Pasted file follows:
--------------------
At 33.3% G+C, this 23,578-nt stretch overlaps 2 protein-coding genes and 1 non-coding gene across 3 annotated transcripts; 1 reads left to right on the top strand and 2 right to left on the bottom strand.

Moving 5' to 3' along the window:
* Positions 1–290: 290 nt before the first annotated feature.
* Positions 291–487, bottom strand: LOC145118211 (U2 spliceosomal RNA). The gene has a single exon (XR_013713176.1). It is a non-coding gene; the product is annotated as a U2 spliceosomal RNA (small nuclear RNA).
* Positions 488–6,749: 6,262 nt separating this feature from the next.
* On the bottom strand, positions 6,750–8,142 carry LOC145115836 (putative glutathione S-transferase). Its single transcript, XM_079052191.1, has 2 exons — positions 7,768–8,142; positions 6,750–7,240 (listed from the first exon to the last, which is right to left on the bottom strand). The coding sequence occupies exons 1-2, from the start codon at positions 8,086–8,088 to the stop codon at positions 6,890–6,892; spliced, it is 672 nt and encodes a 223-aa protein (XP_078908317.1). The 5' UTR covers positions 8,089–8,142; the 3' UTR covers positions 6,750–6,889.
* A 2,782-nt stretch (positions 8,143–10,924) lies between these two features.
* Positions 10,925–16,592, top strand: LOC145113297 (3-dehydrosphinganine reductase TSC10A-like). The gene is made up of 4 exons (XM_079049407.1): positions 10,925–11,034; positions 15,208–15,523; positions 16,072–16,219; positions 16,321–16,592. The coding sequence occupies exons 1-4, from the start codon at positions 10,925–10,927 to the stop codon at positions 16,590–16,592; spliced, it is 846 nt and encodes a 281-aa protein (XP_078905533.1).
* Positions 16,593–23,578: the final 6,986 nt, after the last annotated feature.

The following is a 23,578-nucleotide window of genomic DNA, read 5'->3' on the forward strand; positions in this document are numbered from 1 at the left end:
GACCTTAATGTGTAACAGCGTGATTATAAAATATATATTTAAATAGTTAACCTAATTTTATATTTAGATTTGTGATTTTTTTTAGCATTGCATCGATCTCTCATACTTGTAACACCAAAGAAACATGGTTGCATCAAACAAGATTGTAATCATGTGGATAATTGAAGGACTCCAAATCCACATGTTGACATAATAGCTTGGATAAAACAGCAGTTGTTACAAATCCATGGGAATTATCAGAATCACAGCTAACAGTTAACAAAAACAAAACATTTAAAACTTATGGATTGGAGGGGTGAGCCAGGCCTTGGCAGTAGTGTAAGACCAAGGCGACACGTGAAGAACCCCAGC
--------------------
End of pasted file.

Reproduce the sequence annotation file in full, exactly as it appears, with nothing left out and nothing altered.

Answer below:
At 33.3% G+C, this 23,578-nt stretch overlaps 2 protein-coding genes and 1 non-coding gene across 3 annotated transcripts; 1 reads left to right on the top strand and 2 right to left on the bottom strand.

Moving 5' to 3' along the window:
* Positions 1–290: 290 nt before the first annotated feature.
* Positions 291–487, bottom strand: LOC145118211 (U2 spliceosomal RNA). The gene has a single exon (XR_013713176.1). It is a non-coding gene; the product is annotated as a U2 spliceosomal RNA (small nuclear RNA).
* Positions 488–6,749: 6,262 nt separating this feature from the next.
* On the bottom strand, positions 6,750–8,142 carry LOC145115836 (putative glutathione S-transferase). Its single transcript, XM_079052191.1, has 2 exons — positions 7,768–8,142; positions 6,750–7,240 (listed from the first exon to the last, which is right to left on the bottom strand). The coding sequence occupies exons 1-2, from the start codon at positions 8,086–8,088 to the stop codon at positions 6,890–6,892; spliced, it is 672 nt and encodes a 223-aa protein (XP_078908317.1). The 5' UTR covers positions 8,089–8,142; the 3' UTR covers positions 6,750–6,889.
* A 2,782-nt stretch (positions 8,143–10,924) lies between these two features.
* Positions 10,925–16,592, top strand: LOC145113297 (3-dehydrosphinganine reductase TSC10A-like). The gene is made up of 4 exons (XM_079049407.1): positions 10,925–11,034; positions 15,208–15,523; positions 16,072–16,219; positions 16,321–16,592. The coding sequence occupies exons 1-4, from the start codon at positions 10,925–10,927 to the stop codon at positions 16,590–16,592; spliced, it is 846 nt and encodes a 281-aa protein (XP_078905533.1).
* Positions 16,593–23,578: the final 6,986 nt, after the last annotated feature.

The following is a 23,578-nucleotide window of genomic DNA, read 5'->3' on the forward strand; positions in this document are numbered from 1 at the left end:
GACCTTAATGTGTAACAGCGTGATTATAAAATATATATTTAAATAGTTAACCTAATTTTATATTTAGATTTGTGATTTTTTTTAGCATTGCATCGATCTCTCATACTTGTAACACCAAAGAAACATGGTTGCATCAAACAAGATTGTAATCATGTGGATAATTGAAGGACTCCAAATCCACATGTTGACATAATAGCTTGGATAAAACAGCAGTTGTTACAAATCCATGGGAATTATCAGAATCACAGCTAACAGTTAACAAAAACAAAACATTTAAAACTTATGGATTGGAGGGGTGAGCCAGGCCTTGGCAGTAGTGTAAGACCAAGGCGACACGTGAAGAACCCCAGC